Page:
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  Council » Policies and Plans » Rules and regulation » Waikato Regional Plan » Waikato Regional Plan (online version) » 8.1 Assessment Criteria and Information Requirements » 8.1.5 Air

8.1.5 Air Chapter 6.1 – Discretionary and Non Complying Activity Rules

  1. The extent to which the Regional Ambient Air Quality Guidelines are complied with.
  2. The extent to which the discharge will have an adverse effect on ambient air quality.
  3. The extent to which the discharge will have an actual or potential adverse effect on the existing air quality characteristics of an area.
  4. The extent to which the discharge will have an adverse effect on human health and the health of flora and fauna.
  5. The extent to which the discharge will have an adverse effect on amenity values, including any objectionable effects as a result of an odour or particulate discharge (refer also to Guidelines for Assessment in Chapter 6.4).
  6. The extent to which the frequency, intensity, duration, offensiveness and location of the discharge causes adverse effects.
  7. The extent to which the discharge will be reduced at source.
  8. The nature of the discharge and the extent to which it is hazardous (refer Hazardous Air Contaminants List in Chapter 6.7).
  9. The existing air discharge sources in the area (point and non-point).
  10. The influence of meteorology and topography on the discharge.
  11. The extent to which the method of discharge is the most efficient and effective means of carrying out an activity.
  12. The extent to which any alternative location or method(s) of discharging any contaminant, such as into a different medium, was considered.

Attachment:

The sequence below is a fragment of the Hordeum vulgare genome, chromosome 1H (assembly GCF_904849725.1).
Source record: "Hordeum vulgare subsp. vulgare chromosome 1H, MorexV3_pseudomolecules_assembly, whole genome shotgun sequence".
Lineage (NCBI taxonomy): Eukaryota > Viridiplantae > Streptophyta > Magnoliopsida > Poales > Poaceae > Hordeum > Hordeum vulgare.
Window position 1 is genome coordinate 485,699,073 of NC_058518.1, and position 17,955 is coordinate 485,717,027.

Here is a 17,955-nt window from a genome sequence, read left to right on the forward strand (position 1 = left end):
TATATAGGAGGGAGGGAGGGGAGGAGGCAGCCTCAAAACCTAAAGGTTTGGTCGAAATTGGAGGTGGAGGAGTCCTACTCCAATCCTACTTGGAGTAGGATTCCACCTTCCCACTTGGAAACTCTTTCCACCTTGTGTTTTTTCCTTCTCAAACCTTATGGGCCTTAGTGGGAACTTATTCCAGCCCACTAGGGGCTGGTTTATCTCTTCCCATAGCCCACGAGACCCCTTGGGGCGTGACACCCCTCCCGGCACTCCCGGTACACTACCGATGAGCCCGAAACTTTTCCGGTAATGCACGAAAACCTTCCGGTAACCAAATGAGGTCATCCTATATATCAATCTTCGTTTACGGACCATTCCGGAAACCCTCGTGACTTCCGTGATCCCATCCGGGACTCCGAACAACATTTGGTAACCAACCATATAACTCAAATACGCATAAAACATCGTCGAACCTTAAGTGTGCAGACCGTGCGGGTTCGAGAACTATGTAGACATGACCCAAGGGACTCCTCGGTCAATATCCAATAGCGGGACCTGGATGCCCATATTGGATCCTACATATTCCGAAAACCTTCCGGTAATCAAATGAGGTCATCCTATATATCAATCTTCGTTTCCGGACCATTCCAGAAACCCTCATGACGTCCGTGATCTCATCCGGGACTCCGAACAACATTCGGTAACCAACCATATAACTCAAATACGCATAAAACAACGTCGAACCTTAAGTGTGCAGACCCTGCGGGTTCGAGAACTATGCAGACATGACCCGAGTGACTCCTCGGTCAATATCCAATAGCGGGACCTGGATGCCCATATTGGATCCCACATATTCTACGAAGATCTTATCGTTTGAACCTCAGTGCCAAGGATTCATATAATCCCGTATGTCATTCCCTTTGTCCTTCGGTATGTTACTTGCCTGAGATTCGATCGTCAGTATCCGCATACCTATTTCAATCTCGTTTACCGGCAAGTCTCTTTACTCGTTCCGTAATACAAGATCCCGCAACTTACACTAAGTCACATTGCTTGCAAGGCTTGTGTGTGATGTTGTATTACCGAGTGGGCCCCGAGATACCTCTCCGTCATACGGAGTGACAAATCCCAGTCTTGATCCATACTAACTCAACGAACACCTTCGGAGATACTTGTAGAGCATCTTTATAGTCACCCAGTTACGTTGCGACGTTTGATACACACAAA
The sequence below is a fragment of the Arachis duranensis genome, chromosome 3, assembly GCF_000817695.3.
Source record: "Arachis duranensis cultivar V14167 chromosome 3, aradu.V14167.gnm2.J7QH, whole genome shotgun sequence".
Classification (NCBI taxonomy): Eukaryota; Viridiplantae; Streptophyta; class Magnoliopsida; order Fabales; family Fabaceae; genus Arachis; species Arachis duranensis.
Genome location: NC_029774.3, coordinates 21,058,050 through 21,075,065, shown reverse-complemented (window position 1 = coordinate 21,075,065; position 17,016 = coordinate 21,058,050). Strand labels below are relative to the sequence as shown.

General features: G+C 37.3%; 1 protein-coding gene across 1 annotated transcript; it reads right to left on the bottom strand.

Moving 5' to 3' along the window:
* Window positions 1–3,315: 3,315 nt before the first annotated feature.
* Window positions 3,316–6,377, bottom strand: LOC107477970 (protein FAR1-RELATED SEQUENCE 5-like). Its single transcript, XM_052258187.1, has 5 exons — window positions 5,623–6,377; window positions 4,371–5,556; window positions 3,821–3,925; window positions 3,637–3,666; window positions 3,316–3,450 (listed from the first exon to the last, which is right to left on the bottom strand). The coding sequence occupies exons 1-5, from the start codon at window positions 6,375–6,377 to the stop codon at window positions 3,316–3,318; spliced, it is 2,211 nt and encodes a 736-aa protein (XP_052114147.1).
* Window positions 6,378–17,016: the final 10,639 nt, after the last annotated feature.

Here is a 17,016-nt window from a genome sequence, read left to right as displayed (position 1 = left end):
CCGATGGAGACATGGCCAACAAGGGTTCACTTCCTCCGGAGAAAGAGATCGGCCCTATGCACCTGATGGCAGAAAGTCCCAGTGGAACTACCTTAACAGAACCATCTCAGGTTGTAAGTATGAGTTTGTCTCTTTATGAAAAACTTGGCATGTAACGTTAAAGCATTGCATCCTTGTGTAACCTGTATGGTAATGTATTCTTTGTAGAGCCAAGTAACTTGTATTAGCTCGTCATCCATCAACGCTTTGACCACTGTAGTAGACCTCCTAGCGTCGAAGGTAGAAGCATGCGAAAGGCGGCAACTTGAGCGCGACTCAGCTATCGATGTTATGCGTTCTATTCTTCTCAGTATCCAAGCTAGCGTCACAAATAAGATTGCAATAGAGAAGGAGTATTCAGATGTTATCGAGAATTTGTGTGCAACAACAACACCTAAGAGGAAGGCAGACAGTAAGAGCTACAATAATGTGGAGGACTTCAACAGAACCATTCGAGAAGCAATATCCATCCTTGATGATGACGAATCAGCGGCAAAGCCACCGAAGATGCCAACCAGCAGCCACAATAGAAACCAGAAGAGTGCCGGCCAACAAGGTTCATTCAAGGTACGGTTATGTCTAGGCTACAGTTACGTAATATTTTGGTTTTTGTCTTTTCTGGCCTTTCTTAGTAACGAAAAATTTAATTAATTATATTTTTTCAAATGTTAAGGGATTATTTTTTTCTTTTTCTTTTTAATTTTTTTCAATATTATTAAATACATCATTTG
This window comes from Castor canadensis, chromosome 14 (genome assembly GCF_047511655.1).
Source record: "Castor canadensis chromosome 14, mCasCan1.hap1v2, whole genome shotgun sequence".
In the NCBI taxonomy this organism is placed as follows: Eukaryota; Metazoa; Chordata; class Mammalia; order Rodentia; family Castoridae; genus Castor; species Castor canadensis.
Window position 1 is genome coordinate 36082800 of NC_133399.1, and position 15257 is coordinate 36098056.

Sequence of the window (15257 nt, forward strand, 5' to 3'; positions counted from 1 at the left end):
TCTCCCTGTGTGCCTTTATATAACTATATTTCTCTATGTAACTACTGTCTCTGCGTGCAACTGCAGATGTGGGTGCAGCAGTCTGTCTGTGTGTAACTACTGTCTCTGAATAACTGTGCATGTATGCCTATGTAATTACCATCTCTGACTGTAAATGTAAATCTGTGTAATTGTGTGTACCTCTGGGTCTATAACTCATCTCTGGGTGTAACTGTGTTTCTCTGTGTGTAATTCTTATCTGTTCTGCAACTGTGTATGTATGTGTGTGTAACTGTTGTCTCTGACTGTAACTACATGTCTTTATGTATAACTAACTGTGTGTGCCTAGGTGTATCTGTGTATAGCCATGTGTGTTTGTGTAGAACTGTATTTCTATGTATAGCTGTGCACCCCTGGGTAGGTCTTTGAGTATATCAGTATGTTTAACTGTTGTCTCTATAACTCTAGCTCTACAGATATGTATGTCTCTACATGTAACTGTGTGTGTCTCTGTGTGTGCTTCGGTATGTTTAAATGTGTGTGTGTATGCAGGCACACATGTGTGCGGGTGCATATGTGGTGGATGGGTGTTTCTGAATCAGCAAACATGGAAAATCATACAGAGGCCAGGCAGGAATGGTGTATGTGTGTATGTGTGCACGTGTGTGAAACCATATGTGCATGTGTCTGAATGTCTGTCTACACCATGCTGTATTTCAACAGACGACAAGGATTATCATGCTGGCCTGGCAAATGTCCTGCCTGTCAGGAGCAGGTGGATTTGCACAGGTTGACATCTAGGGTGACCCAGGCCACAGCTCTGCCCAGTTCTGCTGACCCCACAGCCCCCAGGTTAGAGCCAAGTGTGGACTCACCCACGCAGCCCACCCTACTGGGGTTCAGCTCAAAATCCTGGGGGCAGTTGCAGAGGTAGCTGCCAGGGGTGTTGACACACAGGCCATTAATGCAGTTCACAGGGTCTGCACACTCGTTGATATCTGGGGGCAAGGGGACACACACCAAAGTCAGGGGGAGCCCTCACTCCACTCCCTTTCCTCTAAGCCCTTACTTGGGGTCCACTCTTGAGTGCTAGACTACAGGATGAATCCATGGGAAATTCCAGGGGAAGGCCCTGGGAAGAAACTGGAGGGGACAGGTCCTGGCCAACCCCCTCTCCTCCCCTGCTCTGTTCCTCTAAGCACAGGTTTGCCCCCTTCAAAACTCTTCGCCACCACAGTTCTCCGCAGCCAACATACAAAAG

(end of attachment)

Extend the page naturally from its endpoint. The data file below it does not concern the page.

13. Whether the option minimises any adverse effects on the environment.
  14. The extent to which tangata whenua as Kaitiaki concerns have been recognised and provided for.
  15. The extent to which the activity will have the potential to affect significant heritage sites1 or areas of historic and cultural significance.
  16. The extent to which the discharge creates actual or potential effects on other receiving environments (i.e. land or water).
  17. The extent of any consultation undertaken (as per the reporting requirements in Schedule Four of the RMA).
  18. The extent to which the discharge creates actual or potential effects on the global atmosphere (within the scope of central government policy).
  19. The extent to which to which the discharge creates cumulative effect which may arise over time or in combination with other effects.
  20. Any effects of low probability but high potential impact.
  21. Whether management plans and contingency plans have been provided.
  22. The risk of abnormal emissions and the level of control employed.
  23. The extent to which relevant codes of practice or other guidelines are adhered to.
  24. The extent to which the discharge may affect aircraft safety.
  25. Any other relevant matters. Chapter 6.2 – Discretionary Activity Rule – Discharge of Agrichemicals to Air

  1. The proximity of occupied dwelling houses, public land and other areas where people reside or congregate, in relation to the proposed activity.
  2. The sensitivity of neighbouring land uses and features.
  3. The effect of prevailing weather conditions, including wind speed and direction.
  4. The extent to which the agrichemical causes, or is linked to, chronic or acute human health effects, odour, annoyance, and adverse effects on amenity values.